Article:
DSum syntax in query designer

What is wrong with this syntax?

On Hand Qty: =DSum("[QTY_ORDERED]","tblInventory",[TRNX_TYPE] in ('I','O')")+(DSum("[QTY_ORDERED]","tblInventory",[TRNX_TYPE] ='ORD'")-DSum("[QTY_ORDERED]","tblInventory",[DATE_RECD] Is Not Null"))
SteveL13Asked:
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Phillip BurtonDirector, Practice Manager and Computing ConsultantCommented:
The criteria need to be in quotation marks - see http://www.techonthenet.com/access/functions/domain/dsum.php for an example.

In your version, the criteria are outside of the marks.
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Phillip BurtonDirector, Practice Manager and Computing ConsultantCommented:
If you were going to test it, just take each DSum at a time, and evaluate it separately to see where the problem lies.
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SimonCommented:
Hi Steve, I haven't got access to Access at this device, but think these are the issues...

Square brackets around aliased column name if it includes spaces.
[On Hand Qty]:

The criteria string (3rd parameter) for the DSUM function should be in double quotes. You had no quotes at the start of the parameter though you did have quotes at the end of it.
=DSum("[QTY_ORDERED]","tblInventory","[TRNX_TYPE] in ('I','O')")+(DSum("[QTY_ORDERED]","tblInventory","[TRNX_TYPE] ='ORD'")-DSum("[QTY_ORDERED]","tblInventory","[DATE_RECD] Is Not Null"))

The edited result, ready for copy'n'paste to your query designer"
[On Hand Qty]:=DSum("[QTY_ORDERED]","tblInventory","[TRNX_TYPE] in ('I','O')")+(DSum("[QTY_ORDERED]","tblInventory","[TRNX_TYPE] ='ORD'")-DSum("[QTY_ORDERED]","tblInventory","[DATE_RECD] Is Not Null")) 

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Jim Dettman (Microsoft MVP/ EE MVE)President / OwnerCommented:
The real answer; your using dsum() in a query<g>.  Dsum and the other domain functions were never intended to used inside a query.   Since they represent Sql statements there is no reason not to write the sql directly.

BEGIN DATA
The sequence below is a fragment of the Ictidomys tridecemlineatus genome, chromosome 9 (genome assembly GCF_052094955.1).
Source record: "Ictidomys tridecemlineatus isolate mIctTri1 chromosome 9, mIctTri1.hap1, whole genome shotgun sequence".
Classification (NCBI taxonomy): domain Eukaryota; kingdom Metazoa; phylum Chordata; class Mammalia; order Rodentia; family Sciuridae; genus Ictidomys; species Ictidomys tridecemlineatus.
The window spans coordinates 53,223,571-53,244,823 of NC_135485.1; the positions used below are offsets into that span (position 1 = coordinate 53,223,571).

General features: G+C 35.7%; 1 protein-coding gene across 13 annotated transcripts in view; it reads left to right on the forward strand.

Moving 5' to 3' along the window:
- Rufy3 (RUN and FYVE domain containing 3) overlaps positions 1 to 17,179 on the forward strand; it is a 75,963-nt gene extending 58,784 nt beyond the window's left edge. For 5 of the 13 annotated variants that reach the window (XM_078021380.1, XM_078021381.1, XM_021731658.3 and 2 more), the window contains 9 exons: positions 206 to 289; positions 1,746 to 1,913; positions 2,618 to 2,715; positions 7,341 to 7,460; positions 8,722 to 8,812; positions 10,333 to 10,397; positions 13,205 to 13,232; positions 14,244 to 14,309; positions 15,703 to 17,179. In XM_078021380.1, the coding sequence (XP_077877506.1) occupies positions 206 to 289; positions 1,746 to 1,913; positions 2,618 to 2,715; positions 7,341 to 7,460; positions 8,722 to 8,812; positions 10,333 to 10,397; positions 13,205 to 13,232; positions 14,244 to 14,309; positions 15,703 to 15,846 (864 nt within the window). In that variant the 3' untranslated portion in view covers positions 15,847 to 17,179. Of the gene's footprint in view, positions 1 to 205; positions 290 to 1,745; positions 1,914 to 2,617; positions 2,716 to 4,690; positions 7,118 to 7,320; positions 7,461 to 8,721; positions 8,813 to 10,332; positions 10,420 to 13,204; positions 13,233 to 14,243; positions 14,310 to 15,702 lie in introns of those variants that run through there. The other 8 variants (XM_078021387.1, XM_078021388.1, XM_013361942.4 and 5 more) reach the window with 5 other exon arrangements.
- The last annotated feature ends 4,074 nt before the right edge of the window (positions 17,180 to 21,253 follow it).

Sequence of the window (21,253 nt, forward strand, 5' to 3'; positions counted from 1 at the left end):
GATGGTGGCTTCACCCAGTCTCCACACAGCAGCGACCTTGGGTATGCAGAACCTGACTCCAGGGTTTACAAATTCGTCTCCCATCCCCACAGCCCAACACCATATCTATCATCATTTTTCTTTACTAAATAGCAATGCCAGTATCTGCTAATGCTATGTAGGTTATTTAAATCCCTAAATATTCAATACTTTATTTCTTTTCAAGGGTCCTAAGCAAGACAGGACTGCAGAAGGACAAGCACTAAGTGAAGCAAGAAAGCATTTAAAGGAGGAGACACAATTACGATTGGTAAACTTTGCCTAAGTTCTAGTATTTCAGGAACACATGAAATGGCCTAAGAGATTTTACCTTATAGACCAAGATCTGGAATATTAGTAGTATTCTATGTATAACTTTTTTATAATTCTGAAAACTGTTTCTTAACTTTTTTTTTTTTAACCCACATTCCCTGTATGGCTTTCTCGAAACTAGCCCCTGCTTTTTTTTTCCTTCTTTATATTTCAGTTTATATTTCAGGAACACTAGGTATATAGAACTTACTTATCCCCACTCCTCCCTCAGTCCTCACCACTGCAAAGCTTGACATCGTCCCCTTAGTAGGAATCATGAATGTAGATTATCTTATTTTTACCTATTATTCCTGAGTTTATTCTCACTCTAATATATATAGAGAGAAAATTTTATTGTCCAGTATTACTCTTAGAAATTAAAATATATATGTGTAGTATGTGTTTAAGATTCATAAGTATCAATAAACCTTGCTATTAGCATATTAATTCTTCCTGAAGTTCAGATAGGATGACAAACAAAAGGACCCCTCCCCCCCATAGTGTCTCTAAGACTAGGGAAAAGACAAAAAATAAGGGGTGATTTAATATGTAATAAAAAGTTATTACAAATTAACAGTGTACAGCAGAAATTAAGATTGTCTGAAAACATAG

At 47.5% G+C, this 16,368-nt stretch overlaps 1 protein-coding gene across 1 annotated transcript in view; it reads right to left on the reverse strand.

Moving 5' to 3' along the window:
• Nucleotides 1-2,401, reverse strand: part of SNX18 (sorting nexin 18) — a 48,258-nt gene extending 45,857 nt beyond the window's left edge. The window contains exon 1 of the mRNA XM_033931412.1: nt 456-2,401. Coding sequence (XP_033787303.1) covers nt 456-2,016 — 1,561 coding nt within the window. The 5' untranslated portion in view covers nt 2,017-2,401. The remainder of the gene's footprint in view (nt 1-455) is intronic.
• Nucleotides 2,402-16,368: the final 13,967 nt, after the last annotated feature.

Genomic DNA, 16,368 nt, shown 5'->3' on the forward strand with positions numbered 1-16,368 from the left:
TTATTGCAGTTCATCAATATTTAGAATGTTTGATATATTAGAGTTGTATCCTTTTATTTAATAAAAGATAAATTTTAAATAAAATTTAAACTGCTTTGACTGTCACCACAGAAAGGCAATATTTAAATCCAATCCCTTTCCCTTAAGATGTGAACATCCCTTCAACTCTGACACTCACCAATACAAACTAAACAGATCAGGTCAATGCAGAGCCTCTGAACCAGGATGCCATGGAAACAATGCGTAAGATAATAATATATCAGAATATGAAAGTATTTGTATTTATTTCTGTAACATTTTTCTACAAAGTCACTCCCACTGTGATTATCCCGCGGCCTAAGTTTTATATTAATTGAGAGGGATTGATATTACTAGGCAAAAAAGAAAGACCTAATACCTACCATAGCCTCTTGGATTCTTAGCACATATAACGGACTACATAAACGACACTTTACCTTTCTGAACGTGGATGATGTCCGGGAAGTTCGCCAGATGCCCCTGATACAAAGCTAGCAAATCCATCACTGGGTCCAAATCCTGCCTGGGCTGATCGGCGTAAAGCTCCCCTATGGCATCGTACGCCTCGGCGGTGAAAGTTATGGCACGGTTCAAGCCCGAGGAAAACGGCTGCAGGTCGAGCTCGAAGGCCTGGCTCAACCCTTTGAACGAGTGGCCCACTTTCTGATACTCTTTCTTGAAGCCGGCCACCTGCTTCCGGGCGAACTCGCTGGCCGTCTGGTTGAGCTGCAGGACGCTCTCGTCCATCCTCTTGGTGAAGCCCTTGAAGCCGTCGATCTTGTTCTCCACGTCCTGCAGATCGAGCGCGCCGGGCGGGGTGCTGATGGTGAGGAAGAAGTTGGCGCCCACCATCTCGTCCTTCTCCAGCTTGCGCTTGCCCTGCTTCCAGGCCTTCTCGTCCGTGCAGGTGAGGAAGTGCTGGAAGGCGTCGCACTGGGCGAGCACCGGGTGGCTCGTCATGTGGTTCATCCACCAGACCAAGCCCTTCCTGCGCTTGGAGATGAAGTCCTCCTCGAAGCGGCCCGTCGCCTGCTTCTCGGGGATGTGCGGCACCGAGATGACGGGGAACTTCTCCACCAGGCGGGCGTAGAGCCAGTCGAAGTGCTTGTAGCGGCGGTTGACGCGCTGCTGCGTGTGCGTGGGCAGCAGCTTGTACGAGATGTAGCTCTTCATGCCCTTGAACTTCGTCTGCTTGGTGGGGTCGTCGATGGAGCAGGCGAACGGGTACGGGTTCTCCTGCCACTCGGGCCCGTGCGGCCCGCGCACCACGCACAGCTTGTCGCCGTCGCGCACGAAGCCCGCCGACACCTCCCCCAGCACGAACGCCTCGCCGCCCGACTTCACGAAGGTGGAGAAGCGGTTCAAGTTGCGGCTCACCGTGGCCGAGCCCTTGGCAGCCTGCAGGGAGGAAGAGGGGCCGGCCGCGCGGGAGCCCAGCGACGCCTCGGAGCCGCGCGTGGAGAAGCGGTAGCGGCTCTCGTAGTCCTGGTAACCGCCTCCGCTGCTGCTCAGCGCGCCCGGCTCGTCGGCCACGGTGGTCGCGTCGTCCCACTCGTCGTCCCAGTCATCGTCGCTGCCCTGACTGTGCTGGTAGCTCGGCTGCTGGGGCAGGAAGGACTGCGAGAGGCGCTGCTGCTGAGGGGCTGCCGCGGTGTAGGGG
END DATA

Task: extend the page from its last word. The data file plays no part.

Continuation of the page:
They are totally un-optimizable by the query parser and will always yield poor performance.

Jim
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SimonCommented:
Good point, Jim. Not sure I'd go quite as far as billing it as the 'real answer'. A lot does depend on the size of the domains being aggregated and how important performance is in that particular application. An extra 1/4 second on opening a form based on the query might not be the end of the world, given the ease of use and readability of the query to those who have to maintain it, especially if the query is only returning a single row. Agreed, a listing of several thousand records, where each row contains such functions IS going to perform like a sloth on valium and deserve a re-write.

I just read your article for a refresher on the functions as I rarely use them and found it very clear, concise and useful:
http://www.experts-exchange.com/Database/MS_Access/A_12-Dlookup-and-the-Domain-Functions.html

"With all of these functions you can carry out the same logic (i.e. summing a value for a given field) yourself by opening a recordset, scanning through the records, and analyzing them appropriately as you go or by executing a SQL statement (a query).  In some cases it makes sense to do this, but it is a lot of extra work in terms of coding.  The beauty of the domain functions is that they are so simple to use.  They wrap up commonly needed SQL logic in a neat easy to use function. "

I recall tuning some of the multi-user Access systems I've written or worked on and eliminating all the domain functions by re-writing code to use recordsets instead. It did make some key forms feel snappier to the users, though there were no significant gains in many cases where single-use dlookup functions were switched to recordsets.

I have always preferred correlated subqueries to domain formulae in queries, but I can see how people choose the domain functions option - they are there in the query builder list of built-in functions, whereas it doesn't offer a wizard for designing an appropriate correlated subquery.
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Jim Dettman (Microsoft MVP/ EE MVE)President / OwnerCommented:
Well their really bad in queries because as I said,  there is no way the query parser can optimize them.   You can get dismal performance with as few as a few thousand records.

jim
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